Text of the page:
"This stuff has got to you, has it?" asked Brent as he returned the
papers of Captain Wilkins. He was quite evidently amused at the
"You weren't on the ship," said Thorpe, simply. "There was nothing to
see—nothing to tell. But I know...."
He followed Brent to the wireless room.
"Can you get the Nagasaki?" Brent asked.
"They know we are coming, sir," said the operator. "We seem to be the
only one anywhere near."
He handed the captain another message. "Something odd about that," he
"U. S. S. Bennington," the captain read aloud. "We are still afloat.
On even keel now, but low in water. No water coming in. Engines full
speed ahead, but we make no headway. Apparently aground. Nagasaki
"Why, that's impossible," Brent exclaimed impatiently. "What kind of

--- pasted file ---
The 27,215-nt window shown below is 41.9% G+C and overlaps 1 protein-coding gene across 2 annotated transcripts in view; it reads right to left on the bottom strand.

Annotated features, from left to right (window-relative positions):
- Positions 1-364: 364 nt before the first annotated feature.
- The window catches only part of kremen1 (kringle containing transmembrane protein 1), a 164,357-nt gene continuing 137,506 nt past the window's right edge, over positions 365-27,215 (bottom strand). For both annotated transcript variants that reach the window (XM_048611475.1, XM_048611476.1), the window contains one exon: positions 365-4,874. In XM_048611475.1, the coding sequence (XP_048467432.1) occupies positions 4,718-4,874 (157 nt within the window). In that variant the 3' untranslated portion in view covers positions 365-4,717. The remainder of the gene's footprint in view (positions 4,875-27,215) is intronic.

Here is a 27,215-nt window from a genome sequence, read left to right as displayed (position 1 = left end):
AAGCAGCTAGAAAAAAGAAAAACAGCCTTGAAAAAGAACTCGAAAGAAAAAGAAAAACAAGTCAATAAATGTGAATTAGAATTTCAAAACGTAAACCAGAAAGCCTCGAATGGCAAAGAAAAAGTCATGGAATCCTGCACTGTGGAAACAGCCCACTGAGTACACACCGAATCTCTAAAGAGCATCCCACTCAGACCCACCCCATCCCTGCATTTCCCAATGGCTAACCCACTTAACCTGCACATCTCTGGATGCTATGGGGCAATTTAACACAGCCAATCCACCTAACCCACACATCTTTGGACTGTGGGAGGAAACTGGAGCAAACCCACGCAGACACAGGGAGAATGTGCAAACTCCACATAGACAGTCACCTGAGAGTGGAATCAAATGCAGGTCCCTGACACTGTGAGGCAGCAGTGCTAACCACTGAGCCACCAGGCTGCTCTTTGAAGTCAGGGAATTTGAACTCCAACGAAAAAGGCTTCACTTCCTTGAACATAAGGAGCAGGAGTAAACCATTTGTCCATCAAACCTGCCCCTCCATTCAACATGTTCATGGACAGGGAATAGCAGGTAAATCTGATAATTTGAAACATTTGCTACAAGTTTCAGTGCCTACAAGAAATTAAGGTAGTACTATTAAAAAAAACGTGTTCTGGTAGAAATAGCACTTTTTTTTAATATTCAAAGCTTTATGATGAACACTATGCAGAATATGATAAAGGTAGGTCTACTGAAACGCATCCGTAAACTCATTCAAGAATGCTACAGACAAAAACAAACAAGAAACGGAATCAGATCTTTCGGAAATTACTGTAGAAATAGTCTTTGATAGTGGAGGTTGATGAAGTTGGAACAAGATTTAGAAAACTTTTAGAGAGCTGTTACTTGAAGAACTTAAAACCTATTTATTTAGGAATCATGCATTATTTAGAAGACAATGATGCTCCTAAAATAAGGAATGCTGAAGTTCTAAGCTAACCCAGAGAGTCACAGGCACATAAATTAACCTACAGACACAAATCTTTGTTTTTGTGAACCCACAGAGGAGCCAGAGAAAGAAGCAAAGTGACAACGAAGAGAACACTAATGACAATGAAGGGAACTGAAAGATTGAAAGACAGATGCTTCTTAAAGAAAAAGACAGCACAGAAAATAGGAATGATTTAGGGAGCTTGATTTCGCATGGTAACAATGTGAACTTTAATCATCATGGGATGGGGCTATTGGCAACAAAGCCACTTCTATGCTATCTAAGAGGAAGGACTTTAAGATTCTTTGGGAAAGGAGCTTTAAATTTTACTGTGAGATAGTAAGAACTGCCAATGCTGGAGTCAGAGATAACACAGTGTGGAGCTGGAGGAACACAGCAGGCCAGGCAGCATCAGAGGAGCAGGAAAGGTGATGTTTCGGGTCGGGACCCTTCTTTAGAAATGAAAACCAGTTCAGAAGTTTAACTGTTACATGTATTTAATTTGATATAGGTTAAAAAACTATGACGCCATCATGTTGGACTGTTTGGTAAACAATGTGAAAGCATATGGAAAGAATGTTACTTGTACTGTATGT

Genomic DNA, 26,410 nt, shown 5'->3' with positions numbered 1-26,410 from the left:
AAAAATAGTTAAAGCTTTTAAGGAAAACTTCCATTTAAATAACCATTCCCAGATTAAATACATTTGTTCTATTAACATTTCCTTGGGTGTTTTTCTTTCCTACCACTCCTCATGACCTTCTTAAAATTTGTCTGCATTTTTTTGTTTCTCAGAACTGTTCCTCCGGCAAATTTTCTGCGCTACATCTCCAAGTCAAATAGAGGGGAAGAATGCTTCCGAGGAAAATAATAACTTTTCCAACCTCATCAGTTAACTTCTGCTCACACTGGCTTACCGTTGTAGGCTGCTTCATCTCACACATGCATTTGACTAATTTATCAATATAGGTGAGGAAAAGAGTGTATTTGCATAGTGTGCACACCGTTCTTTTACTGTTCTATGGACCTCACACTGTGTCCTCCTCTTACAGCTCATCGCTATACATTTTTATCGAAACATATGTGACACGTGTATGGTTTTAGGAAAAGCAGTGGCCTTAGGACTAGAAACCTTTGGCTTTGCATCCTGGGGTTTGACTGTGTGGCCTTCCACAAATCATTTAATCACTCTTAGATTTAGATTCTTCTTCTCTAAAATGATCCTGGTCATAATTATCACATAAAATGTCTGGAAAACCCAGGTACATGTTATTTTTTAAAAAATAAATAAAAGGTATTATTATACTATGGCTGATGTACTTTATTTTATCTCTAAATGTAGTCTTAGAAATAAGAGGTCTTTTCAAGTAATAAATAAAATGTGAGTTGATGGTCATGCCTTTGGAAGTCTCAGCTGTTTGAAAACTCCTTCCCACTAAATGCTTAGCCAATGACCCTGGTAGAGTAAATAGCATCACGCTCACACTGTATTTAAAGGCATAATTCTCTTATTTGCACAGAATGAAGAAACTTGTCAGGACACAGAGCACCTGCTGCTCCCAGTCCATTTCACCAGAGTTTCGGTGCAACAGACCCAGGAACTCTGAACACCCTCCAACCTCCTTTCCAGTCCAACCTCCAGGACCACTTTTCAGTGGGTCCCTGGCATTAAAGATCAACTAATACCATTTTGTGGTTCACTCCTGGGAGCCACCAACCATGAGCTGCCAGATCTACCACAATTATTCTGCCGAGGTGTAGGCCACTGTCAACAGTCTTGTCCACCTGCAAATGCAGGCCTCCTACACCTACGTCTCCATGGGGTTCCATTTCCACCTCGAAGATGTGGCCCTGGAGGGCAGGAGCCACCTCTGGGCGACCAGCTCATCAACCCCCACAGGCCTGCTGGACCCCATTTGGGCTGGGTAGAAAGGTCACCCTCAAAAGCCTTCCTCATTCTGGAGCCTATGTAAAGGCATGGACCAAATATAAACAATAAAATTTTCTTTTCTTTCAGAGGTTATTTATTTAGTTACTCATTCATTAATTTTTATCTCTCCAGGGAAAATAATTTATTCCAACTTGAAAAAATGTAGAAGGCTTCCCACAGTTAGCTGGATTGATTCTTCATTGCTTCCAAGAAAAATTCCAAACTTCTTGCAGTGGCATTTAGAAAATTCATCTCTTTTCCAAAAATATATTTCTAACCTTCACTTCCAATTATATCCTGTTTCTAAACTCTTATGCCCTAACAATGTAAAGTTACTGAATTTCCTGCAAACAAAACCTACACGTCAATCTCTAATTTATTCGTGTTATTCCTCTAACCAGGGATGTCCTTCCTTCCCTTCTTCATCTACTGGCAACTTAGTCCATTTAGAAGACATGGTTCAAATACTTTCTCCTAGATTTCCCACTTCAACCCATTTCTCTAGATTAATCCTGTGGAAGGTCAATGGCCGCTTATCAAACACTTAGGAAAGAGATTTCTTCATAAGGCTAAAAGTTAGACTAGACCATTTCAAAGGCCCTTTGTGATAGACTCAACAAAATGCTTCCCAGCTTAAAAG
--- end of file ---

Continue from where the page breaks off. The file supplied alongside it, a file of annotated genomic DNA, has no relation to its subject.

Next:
foolishness—" He left the question uncompleted. The radio man was
writing rapidly. Some message was coming at top speed. Both Brent and
Thorpe leaned over the man's shoulder to read as he wrote.
"Bennington help," the pencil was writing, "sinking fast—decks
almost awash—we are being—"
In breathless silence they watched the pencil, poised above the paper
while the operator listened tensely to the silent night.
gain his ear received the wild jumble of dots and dashes sent by a
frenzied hand in that far-off room. His pencil automatically set down
the words. "Help—help—" it wrote before Thorpe's spellbound gaze,
"the eyes—the eyes—it is attack—"
And again the black night held only the rush and roar of torn waters
where the destroyer raced quivering through the darkness. The message,
as the waiting men well knew, would never be completed.
"A derelict!" Robert Thorpe exclaimed with unconscious scorn. But
Captain Brent was already at a communication tube.
"Chief? Captain Brent. Give her everything you've got. Drive the
Bennington faster than she ever went before."
The slim ship was a quivering lance of steel that threw itself through
foaming waters, that shot with an endless, roaring surge of speed